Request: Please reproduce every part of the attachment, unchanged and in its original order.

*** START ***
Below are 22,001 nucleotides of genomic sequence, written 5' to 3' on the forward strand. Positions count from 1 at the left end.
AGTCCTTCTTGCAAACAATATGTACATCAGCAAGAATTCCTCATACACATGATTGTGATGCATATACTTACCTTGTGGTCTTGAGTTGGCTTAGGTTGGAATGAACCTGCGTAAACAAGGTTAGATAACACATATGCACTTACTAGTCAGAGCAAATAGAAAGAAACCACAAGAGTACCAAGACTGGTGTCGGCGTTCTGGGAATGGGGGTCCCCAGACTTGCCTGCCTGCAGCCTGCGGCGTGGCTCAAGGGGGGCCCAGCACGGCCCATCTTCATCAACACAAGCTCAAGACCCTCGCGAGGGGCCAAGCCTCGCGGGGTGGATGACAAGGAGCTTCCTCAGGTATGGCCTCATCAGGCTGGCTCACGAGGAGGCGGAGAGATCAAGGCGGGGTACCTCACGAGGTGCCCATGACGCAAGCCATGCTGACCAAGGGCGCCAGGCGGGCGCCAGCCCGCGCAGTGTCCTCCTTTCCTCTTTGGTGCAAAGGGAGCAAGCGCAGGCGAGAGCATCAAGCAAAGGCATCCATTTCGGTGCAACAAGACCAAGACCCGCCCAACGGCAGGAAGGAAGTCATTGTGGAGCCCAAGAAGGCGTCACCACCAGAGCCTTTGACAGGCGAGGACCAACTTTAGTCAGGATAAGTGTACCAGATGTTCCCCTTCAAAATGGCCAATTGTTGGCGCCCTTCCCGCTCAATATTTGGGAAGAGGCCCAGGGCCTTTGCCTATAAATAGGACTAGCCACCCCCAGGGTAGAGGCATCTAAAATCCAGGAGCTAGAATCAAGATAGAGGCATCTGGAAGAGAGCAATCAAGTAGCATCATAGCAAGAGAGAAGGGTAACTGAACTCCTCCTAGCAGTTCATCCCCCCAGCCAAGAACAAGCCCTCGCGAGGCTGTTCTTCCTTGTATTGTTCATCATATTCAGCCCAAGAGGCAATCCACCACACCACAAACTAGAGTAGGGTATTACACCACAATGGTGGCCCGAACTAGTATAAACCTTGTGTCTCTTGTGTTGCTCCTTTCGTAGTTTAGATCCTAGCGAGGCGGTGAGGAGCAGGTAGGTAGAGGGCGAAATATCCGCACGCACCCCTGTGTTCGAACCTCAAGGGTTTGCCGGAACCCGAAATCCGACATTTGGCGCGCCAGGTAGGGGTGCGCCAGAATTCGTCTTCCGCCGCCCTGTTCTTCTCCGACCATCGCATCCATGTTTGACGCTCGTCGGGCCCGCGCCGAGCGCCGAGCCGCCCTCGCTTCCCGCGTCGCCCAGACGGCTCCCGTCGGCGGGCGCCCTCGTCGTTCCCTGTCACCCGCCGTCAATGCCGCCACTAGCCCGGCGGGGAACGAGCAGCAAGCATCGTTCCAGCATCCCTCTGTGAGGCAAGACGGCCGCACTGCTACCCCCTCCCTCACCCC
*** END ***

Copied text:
Below are 22,001 nucleotides of genomic sequence, written 5' to 3' on the forward strand. Positions count from 1 at the left end.
AGTCCTTCTTGCAAACAATATGTACATCAGCAAGAATTCCTCATACACATGATTGTGATGCATATACTTACCTTGTGGTCTTGAGTTGGCTTAGGTTGGAATGAACCTGCGTAAACAAGGTTAGATAACACATATGCACTTACTAGTCAGAGCAAATAGAAAGAAACCACAAGAGTACCAAGACTGGTGTCGGCGTTCTGGGAATGGGGGTCCCCAGACTTGCCTGCCTGCAGCCTGCGGCGTGGCTCAAGGGGGGCCCAGCACGGCCCATCTTCATCAACACAAGCTCAAGACCCTCGCGAGGGGCCAAGCCTCGCGGGGTGGATGACAAGGAGCTTCCTCAGGTATGGCCTCATCAGGCTGGCTCACGAGGAGGCGGAGAGATCAAGGCGGGGTACCTCACGAGGTGCCCATGACGCAAGCCATGCTGACCAAGGGCGCCAGGCGGGCGCCAGCCCGCGCAGTGTCCTCCTTTCCTCTTTGGTGCAAAGGGAGCAAGCGCAGGCGAGAGCATCAAGCAAAGGCATCCATTTCGGTGCAACAAGACCAAGACCCGCCCAACGGCAGGAAGGAAGTCATTGTGGAGCCCAAGAAGGCGTCACCACCAGAGCCTTTGACAGGCGAGGACCAACTTTAGTCAGGATAAGTGTACCAGATGTTCCCCTTCAAAATGGCCAATTGTTGGCGCCCTTCCCGCTCAATATTTGGGAAGAGGCCCAGGGCCTTTGCCTATAAATAGGACTAGCCACCCCCAGGGTAGAGGCATCTAAAATCCAGGAGCTAGAATCAAGATAGAGGCATCTGGAAGAGAGCAATCAAGTAGCATCATAGCAAGAGAGAAGGGTAACTGAACTCCTCCTAGCAGTTCATCCCCCCAGCCAAGAACAAGCCCTCGCGAGGCTGTTCTTCCTTGTATTGTTCATCATATTCAGCCCAAGAGGCAATCCACCACACCACAAACTAGAGTAGGGTATTACACCACAATGGTGGCCCGAACTAGTATAAACCTTGTGTCTCTTGTGTTGCTCCTTTCGTAGTTTAGATCCTAGCGAGGCGGTGAGGAGCAGGTAGGTAGAGGGCGAAATATCCGCACGCACCCCTGTGTTCGAACCTCAAGGGTTTGCCGGAACCCGAAATCCGACATTTGGCGCGCCAGGTAGGGGTGCGCCAGAATTCGTCTTCCGCCGCCCTGTTCTTCTCCGACCATCGCATCCATGTTTGACGCTCGTCGGGCCCGCGCCGAGCGCCGAGCCGCCCTCGCTTCCCGCGTCGCCCAGACGGCTCCCGTCGGCGGGCGCCCTCGTCGTTCCCTGTCACCCGCCGTCAATGCCGCCACTAGCCCGGCGGGGAACGAGCAGCAAGCATCGTTCCAGCATCCCTCTGTGAGGCAAGACGGCCGCACTGCTACCCCCTCCCTCACCCC